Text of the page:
Place the ribs in a large stockpot with the slat, garlic, and bay leaf.  Add enough water to cover the ribs. Cover the pot and bring to a boil over high heat.

Preheat the oven to 350F. Transfer the ribs to a large baking pan placing them in a single layer if possible. Discard the bay leaf. Pour the BBQ sauce over the ribs and let them stand for 15 minutes to soak up some of the sauce.

Bake the ribs without covering them, until the ribs are hot, browned, and bubbly, about 25 minutes.

If you wish, baste the ribs with extra sauce, then glaze and brown the under the broiler or over a hot charcoal grill for 3 to 4 minutes on each side, just like they do at Junior’s. (Ed note: Do this!) Heat any extra sauce in a small sauce pan and serve as a dipping sauce.

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Fast Food a la Jacques

Jacques_1 During the work week all I want in the evening is a good, simple dinner in about 20-30 minutes. But I’m fussy.  I don’t want to have to sacrifice taste for speed. 

So you could do things the Rachel Ray way–have someone prep all your food, (where is that manservant of mine?), and open a can or you could learn how to prepare gourmet fast food a la Jacques.

While I was at first suspect.  Quick meals in a minute are the cookbook trend of the moment–right up there with low carb cooking.  But this is Jacques Pépin afterall. Fast Food My Way is his 22nd book. He knows his way around the haute end and the maison end without compromising presentation and flavors. The collection is concise, straight-forward and is culled from over 50 years of cooking not only in restaurants, but at home for his wife Gloria. 

This is the food that Jack eats. His creativity and passion for good, simple food shines in this book.  Techniques are primarily French and Italian with ingredients influenced from far and wide–Latin, Asian and the Far East.

There’s something for everyone in this everyday cooking manual. Silky Tomato Soup with Spinach Coulis, made from a few ripe tomatoes, onion, spinach leaves, spices and a splash of Tabasco, quite tasty. Pear Brown Betty and a Lavash Pizza so simple I don’t know why I didn’t think of it myself.

His new PBS show is also called Fast Food My Way and includes a companion cookbook by the same name.  The show has it’s own website that is a charmingly interactive set–clanging pots, steaming oven, and contains recipes and clips from the show.

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A World of Good Eating


Serendipity always surprises me. I guess that’s part of the magic of it all. Yesterday I received a missing issue of Gastronomica. I could go on about this quarterly journal published by UC Berkeley and the range of fascinating, vast and well-written and documented pieces in each issue. Suffice it to say that if you hold more than a passing interest in food you owe it to yourself to get a subscription. It makes other food publications, excluding Saveur and The Art of Eating look rookie. (Sorry, watching the Red Sox playoffs in tandem to this effort.)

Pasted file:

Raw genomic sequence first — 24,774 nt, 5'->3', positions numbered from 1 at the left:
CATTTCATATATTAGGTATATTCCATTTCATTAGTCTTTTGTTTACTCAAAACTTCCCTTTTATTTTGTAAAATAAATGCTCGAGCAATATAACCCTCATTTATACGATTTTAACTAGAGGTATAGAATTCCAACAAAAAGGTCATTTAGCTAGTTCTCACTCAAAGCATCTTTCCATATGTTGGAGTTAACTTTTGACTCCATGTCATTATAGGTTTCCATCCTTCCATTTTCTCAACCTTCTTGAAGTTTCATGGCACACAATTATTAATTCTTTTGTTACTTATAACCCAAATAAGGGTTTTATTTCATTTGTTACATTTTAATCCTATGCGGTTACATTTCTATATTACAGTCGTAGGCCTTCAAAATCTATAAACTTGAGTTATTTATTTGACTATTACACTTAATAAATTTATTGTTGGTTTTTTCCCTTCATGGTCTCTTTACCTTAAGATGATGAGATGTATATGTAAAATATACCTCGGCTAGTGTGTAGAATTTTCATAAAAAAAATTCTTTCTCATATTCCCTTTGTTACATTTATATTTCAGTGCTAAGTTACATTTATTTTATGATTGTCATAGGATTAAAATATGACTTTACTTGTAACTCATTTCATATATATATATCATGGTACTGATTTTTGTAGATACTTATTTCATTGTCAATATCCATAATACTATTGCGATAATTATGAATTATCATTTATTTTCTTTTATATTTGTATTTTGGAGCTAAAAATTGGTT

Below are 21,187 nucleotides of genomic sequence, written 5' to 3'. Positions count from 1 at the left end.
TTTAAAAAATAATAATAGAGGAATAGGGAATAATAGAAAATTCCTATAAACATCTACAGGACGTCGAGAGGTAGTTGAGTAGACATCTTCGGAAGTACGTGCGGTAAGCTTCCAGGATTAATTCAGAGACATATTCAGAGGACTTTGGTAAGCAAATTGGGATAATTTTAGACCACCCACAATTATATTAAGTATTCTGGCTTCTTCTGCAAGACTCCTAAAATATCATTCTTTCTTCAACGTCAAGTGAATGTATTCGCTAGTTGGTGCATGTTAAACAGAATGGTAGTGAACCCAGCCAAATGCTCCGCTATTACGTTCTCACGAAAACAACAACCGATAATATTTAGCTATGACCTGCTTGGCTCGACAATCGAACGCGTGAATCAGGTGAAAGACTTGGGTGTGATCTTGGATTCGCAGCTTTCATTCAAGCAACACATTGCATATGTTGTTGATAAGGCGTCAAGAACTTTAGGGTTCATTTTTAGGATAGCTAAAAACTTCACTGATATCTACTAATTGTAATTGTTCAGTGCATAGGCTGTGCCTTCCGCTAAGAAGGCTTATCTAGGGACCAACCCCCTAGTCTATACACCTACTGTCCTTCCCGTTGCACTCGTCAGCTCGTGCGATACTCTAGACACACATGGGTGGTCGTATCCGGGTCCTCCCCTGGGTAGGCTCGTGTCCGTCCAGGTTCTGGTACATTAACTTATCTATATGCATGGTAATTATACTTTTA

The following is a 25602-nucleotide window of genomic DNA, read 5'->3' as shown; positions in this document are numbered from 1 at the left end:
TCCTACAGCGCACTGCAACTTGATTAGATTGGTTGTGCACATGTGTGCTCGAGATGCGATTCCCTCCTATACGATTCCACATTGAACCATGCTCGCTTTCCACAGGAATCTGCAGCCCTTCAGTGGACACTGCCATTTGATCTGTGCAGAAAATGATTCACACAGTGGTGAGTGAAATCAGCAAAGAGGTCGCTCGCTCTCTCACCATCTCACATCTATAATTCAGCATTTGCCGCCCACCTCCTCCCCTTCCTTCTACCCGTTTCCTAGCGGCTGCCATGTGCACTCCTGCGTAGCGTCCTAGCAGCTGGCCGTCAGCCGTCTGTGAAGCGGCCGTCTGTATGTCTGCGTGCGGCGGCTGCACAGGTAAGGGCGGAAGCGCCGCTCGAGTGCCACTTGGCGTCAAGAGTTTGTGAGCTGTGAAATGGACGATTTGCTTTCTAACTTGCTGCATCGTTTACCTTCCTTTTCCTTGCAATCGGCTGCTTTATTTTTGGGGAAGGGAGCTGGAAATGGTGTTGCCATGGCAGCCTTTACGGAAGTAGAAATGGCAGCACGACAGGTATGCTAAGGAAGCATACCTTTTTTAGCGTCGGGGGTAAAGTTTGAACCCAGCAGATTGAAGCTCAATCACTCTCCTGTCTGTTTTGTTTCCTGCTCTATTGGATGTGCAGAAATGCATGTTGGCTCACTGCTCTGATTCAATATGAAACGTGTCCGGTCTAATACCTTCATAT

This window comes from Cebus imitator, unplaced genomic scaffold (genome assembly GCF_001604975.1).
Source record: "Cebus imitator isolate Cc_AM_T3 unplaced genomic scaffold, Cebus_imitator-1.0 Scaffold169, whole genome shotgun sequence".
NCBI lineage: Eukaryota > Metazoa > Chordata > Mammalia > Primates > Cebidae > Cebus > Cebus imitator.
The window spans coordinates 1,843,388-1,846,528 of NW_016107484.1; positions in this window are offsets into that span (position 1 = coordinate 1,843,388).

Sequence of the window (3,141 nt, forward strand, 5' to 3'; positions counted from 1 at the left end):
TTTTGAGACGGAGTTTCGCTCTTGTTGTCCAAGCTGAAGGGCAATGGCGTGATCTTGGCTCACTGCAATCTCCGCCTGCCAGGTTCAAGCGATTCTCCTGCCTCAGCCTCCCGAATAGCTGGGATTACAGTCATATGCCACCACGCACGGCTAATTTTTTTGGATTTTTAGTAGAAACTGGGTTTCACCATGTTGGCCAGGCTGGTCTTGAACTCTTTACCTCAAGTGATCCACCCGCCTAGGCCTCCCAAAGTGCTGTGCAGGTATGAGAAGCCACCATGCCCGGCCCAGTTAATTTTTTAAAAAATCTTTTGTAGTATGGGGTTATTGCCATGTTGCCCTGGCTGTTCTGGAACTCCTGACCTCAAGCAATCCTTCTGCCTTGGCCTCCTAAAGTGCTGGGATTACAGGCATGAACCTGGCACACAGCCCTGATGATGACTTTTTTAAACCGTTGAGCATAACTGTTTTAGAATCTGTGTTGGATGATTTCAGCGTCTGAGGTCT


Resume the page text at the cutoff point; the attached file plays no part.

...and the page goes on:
Well, there in the author bio of Ann L. Bower, an associate professor of English at Ohio State University/ Marion was a listing of a book she had edited, Recipes for Reading Community Cookbooks Stories, Histories, (1997). Well, really! Now I’m not even thinking that I was the first to write about the cultural and social significance of this genre of cookbooks but I felt, well, ok, a bit smug and oddly validated.

Back to the book find of the moment…from the publisher’s site info in a short summary it states that it the scholarly book is arranged into three sections:

Part One provides a historical overview of community cookbooks, a discussion of their narrative strategies, and insights into the linguistic peculiarities of recipes.

Part Two contains essays about particular cookbooks and their relationship to specific cultural groups. Examined here are Methodist, Mormon, and Canadian recipe collections and a recent cookbook from the National Council of Negro Women.

Part Three considers a range of community cookbooks in terms of their culinary, historical, ethnic, and literary contexts.

Now I know many of you may not share this fever. The essays in this collection examine such topics as the “syntax and semantics of pie recipes to provide a linguistic background for the communities that created and used them.” (Tell me more!) Another “deconstructs Like Water for Chocolate as a complex blend of community and self in the kitchens of Mexico.” (Yes, yes!)

Cultural studies, food, and women’s studies all rolled into one book. To continue with this week’s feature find and purchased for $1.00 from the SF Big Book Sale is “A World of Eating” by New England homemaker and recipe collector, Heloise Frost. This effort looks like it was put together by Ms. Frost and her friend, and the book’s illustrator Ellen A. Nelson. The countries represented are the British Isles, China, France, Germany, Italy, Poland, Scandinavia, and America. I know. Scandinavia is not a country, and folks living in the “country” of the British Isles would have something to quibble over but let’s go with it, this was put together, in 1951.

Ms. Frost’s objective, “if she couldn’t go to the foreign restaurants, maybe she could bring their exotic dishes into her home.” There’s a range of recipes ‘wild’ recipes including avocado cocktail, rhamkuchen (cheese cake), don-ku (egg wrapplings) to the simpler French omelette {sic} and breakfast marmalade.